I borrowed the title for this week’s column from Peter King, a senior writer for Sports Illustrated. King writes mostly about football. I write mostly about selling. But I think there’s a connection between the title of his column and the challenges printing salespeople face. And the connection is that printing salespeople don’t think enough.
Whoa, I know that sounds pretty critical. But please read on, because what you think I meant is only half of what I hope I can teach you today.
You Need To…
I was out on calls with one of my clients’ salespeople last week. He’s been selling for 10 to 12 years, and selling printing for my client for eight months. His previous sales experience includes cars and financial services. He’s had quite a bit of sales training, but it’s all been of the “hard sell” variety.
Our second call that morning was a first appointment with the marketing manager for a large furniture store. This company advertises aggressively, using radio, TV, billboards, and the local newspaper. The salesperson learned all of that with a few basic questions, but then he said: “You need to add direct mail to your marketing.”
“Why do you say that?” asked the marketing manager.
“It’s been proven that direct mail is the most effective way to advertise,” the salesperson said. “We print direct mail pieces for a lot of our customers, and we’re really good at it.”
Now, setting aside the fact that the first part of that statement isn’t universally true, and the second part is a feature of the printing company, not a benefit to a customer, I really have my biggest problem with the phrase “you need to.” Salespeople who say things like that tend to scare me.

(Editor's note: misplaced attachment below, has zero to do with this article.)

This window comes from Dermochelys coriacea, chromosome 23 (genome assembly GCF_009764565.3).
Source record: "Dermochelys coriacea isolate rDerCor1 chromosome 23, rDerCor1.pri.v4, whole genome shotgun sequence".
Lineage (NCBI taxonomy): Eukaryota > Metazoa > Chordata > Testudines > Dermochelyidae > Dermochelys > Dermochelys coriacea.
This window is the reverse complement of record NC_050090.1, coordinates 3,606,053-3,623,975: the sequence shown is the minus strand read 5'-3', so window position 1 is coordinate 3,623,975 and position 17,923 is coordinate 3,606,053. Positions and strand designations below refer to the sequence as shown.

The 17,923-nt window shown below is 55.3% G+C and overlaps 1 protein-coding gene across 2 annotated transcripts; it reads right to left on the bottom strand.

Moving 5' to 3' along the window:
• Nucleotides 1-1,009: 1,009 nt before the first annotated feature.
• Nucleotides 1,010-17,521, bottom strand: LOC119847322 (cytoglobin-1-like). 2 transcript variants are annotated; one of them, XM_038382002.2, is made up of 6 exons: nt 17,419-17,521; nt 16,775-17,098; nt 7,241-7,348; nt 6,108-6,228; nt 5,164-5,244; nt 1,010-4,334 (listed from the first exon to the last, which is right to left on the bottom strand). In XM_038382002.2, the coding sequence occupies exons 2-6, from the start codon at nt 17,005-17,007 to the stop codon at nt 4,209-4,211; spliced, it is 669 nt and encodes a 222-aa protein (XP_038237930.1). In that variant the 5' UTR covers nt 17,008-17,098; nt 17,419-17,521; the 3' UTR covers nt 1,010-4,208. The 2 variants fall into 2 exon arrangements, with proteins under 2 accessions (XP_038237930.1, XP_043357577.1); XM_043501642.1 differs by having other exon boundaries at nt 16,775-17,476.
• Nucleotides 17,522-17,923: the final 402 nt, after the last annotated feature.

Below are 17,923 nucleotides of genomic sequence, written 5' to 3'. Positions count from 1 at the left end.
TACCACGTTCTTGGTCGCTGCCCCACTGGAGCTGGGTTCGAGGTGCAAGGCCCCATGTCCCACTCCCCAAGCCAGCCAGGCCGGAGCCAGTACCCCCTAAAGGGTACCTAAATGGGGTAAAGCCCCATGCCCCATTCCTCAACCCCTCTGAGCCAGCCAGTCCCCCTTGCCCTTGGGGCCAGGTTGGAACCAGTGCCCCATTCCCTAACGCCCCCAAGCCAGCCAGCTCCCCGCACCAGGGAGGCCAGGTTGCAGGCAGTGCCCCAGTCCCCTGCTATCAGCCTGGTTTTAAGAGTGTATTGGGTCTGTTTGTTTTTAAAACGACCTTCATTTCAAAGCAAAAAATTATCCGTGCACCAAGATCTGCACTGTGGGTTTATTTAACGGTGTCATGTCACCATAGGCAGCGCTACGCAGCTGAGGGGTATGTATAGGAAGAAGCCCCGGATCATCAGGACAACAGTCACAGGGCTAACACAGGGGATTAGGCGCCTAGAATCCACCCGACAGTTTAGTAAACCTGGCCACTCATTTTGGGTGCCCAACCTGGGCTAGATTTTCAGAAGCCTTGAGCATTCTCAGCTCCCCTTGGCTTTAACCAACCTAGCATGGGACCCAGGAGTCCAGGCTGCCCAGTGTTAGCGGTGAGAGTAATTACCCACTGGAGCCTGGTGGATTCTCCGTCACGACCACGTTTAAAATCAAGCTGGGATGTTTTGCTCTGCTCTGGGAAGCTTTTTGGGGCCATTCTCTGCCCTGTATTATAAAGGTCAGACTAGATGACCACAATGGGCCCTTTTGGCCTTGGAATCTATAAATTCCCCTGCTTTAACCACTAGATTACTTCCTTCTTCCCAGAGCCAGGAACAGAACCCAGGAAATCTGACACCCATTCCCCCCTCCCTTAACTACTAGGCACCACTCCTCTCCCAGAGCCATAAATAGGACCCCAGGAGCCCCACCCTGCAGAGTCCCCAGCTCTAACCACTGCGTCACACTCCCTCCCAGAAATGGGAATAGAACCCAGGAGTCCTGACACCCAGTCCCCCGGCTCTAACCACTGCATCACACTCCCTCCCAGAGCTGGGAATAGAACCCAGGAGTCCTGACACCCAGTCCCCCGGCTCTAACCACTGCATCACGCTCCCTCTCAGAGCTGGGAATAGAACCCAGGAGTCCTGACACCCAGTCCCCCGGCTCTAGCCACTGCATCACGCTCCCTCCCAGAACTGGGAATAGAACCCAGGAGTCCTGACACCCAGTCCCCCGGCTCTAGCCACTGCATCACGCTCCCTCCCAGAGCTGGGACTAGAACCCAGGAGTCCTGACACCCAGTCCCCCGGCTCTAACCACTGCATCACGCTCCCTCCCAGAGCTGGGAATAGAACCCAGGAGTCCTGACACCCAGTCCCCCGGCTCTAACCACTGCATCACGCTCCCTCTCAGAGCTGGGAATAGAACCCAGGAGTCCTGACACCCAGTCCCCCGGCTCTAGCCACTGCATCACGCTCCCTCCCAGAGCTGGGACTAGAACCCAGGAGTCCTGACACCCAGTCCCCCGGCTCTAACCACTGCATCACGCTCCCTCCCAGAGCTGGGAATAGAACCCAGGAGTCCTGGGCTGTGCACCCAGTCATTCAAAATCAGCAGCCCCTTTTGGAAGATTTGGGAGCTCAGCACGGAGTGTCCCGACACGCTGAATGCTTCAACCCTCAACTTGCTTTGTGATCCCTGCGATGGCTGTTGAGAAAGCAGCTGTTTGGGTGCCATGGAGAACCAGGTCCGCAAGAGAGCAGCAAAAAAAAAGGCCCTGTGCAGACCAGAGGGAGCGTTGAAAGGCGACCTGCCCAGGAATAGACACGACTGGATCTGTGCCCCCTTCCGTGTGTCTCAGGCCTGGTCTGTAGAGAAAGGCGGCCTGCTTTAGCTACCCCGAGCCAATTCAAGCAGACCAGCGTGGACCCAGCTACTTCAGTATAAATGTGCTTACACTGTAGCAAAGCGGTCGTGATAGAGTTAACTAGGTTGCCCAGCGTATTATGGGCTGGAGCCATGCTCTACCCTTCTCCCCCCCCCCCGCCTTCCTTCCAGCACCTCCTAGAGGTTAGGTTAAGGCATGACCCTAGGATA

On the other hand, salespeople who say “I think” tend to stimulate my interest. If this one had said: “I think there could be some benefit to you in adding direct mail to your marketing mix,” he’d have established a different position. I think is a statement of possibility. You need to is a statement of fact. Now, put yourself in the buyer’s position for a moment. Would you rather be told what is possible or told what to do? I believe that people love to buy, but they hate to be sold to. Do you agree?
Stop and Think
Please consider what I just asked you to do. First, I asked you to stop and think and put yourself in the buyer’s position. If you can do that, you stand a much better chance of selling success. In my experience, most printing salespeople don’t operate like that. They may think about what they’re saying, but they don’t think enough about what their suspect/prospect/customer is hearing and thinking in response. That’s a perfect description of a presentation style vs. a consultative style, and I have no fear in telling you that consultative selling has been proven to be the most effective way to sell printing.
Second, please note that I asked you a trial closing question after making a statement: I believe that people love to buy, but they hate to be sold to. Do you agree? If we were having a face-to-face discussion, I would have paused there to wait for your answer. If you did agree, I would have moved forward with the conversation. If you didn’t agree, I’d have tried to resolve that issue before moving forward. In sales conversations, there tend to be “points of divergence”—in other words, specific points where the seller loses the buyer’s interest or attention because the buyer doesn’t believe or agree with something the seller said.
So which is easier to believe, a statement of unproven fact or a statement of opinion? Remember, by the way, that just because a salesperson says it’s a fact, that doesn’t mean it is, or that it will be accepted as fact by a buyer. On the other hand, you might not agree with an opinion, but I hope you’ll agree that an opinion doesn’t bear the same burden of proof as a statement of fact.
Anyway, that’s what I think. I also think more thinking will generally lead to better selling.